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How to fix too much red wine in pot roast?

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I just made a pot roast in my slow cooker and realized that I added way too much red wine. It just dominates the flavor and the broth has a purple tint to it. Any ideas of what I could add to neutralize that red wine taste?

Just so you'll know what's already in there ..... browned chuck roast, potatoes, carrots, onions, garlic, can of cream of celery soup, onion soup mix, diced tomatoes, water, garlic powder, pepper and of course, lots of red wine (I know, not the most gourmet pot roast, one of those dump and dash deals before I ran out the door for work).

Thanks so much for any ideas!!!

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  1. Nothing you can do about the color, and it occured because of the cream soup you put in. You could add some tomato paste for acid and balance.

    1. + 1 to the tomato paste. I would also add some beef broth, possibly thinned a bit with water.

      1. I'd probably scoop out a cup or two of the liquid, add beef broth in its place and then taste to see which one it needs more of.

        1. It's a problem w/ crock pots--I try to cook it down before I put it in the crock pot. You could scoop out the meat and most of the vegetables, and reduce the sauce on the stove.

          1. I would reserve all the liquid in a bowl then saute some shallots, add 2 cups of beef broth and reduce it by half. Then I would add some of the reserve liquid a little at a time and taste until I thought it was okay. If I wanted more sauce, I would add more beef broth.

            Before the above, I might also take a little of the liquid and add a tiny bit of sugar to see if that would help.

            1. "Reducing" the liquid ( as in preparing a reductions) will only intensify the flavor. If I understand your goal it is to reduce the influence of the wine flavor, not intensify it. As whinendine suggested, I'd remove all of the solid material and heat either beef or chicken stock (perhaps with a spring of rosemary and whatever other herbs suit your taste) then add small amounts of the "too much red wine" liquids until you achieve the flavor you're hoping for; or something close to it.

              6 Replies
              1. re: todao

                I think the problem is adding wine, straight, into a crockpot. It doesn't evaporate and the flavor becomes too intense. Some people suggest decreasing the amount of liquid but I find it makes a weaker sauce. I reduce the wine and the other liquids on the stove (after searing the meat), before putting it into the crockpot. What the OP has found is that putting all the ingredients in the crockpot and turning it on doesn't make a great dinner.

                1. re: chowser

                  Alcohol doesn't "evaporate" to the extent most people generally believe anyway:

                  "Truth or Fiction: Does alcohol burn off in food?"
                  http://chowhound.chow.com/topics/4381...

                  1. re: Antilope

                    But there is definitely a difference between a long-simmered sauce with red wine and pouring red wine straight over your finished product. My instinct is the same as chowser's that putting straight wine in the crockpot will result in something more like the latter. Rather than test the theory I use my beer or wine to deglaze and let at least some of the alcohol burn off.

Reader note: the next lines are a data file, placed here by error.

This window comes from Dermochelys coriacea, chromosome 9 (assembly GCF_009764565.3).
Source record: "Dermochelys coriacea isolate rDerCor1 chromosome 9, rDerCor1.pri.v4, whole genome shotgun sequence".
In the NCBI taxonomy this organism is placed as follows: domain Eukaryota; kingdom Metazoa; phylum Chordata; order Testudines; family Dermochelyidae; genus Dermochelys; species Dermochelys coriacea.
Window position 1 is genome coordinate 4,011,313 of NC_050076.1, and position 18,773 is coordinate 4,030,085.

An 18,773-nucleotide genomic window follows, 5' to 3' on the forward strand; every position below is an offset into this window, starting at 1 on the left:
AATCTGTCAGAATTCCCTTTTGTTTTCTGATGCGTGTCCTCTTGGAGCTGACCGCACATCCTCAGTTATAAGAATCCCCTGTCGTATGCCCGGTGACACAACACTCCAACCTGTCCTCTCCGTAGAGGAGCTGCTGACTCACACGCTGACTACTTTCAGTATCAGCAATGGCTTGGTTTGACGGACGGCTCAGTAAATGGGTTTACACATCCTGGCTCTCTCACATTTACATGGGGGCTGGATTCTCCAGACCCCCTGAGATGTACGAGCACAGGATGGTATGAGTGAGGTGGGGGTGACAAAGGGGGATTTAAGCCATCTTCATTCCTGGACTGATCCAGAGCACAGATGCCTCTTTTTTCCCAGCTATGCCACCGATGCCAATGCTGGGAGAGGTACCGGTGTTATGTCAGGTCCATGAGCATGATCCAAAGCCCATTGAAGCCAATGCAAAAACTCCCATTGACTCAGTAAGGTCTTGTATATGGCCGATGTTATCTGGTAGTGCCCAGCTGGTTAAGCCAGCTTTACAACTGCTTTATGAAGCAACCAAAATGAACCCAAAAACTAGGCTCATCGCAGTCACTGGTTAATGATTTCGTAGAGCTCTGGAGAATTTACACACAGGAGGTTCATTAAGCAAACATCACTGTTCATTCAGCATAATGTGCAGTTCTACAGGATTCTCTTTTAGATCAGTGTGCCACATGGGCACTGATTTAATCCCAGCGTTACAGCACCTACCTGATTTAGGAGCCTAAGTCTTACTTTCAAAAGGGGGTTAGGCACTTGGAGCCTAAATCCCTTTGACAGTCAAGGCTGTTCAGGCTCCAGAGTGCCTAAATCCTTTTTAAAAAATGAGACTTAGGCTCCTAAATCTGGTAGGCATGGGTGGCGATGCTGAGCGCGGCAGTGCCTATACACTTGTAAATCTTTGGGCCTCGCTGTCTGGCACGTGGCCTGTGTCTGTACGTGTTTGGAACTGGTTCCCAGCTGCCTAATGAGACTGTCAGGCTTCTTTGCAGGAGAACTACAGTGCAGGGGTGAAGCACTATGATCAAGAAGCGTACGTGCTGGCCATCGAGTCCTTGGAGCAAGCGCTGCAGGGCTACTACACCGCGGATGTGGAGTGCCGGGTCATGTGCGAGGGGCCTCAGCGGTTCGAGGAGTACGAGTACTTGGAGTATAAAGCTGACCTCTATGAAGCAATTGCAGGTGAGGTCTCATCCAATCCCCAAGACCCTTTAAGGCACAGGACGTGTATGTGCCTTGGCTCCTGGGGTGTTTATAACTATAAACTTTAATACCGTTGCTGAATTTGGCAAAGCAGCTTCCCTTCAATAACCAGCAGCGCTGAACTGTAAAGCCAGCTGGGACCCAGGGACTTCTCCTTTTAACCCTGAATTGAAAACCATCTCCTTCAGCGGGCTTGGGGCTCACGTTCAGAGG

1. re: julesrules

                      Exactly--thanks for explaining it better than I could.

                    2. re: Antilope

                      In braising, the liquid does cook out some, whether it's alcohol or stock or whatever is used. That's how you get that nice rich sauce. A Crockpot lid is too tightfitting for that which is why you need to reduce the liquid in it.

                      1. re: Antilope

                        I finally had a chance to read that article--it's been around. As it said, after 30 minutes of simmering, 35% of the alcohol remains. A braise is a longer simmer so a good part of it should evaporate. In a crockpot, however, the lid is too tight for that which is why you need to cook it beforehand to get the same result as braising either on the stove or in the oven.

                  2. Sorry, I don't have a good answer to the question. But this does remind of a time when I posted a recipe to the BigOven website. The recipe called for 1 cup of red wine but when uploaded this was converted to 1 carton! I guess I had it written as "1 c" which BigOven interpreted as 1 carton. And try as I might, I could not edit it successfully (it always reverted to 1 carton). So if you see a recipe on BigOven posted by drongo, please don't try following it!

                    1 Reply
                    1. re: drongo

                      Thanks so much for all the great responses! I ended up removing about 4 cups of the broth and froze it to use with my next pot roast. I then added a few cups of beef broth and some tomato paste and let the whole thing go for another 1 1/2 hours in the crock pot. It was perfect. Next time, I will take your suggestions and reduce the wine sauce on the stove before adding to the crock pot. I'll probably use the wine to deglaze the pan that I browned the roast in so I'll only be adding a few minutes to the whole process. Thanks again for your help :)

                    2. Remove 1 cup liquid and replace with 1 cup beef broth and a package of dry brown gravy mix. If this isn't satisfactory you'll need to reduce all of the liquid in a large pan over medium high heat to boil out the excess alchohol.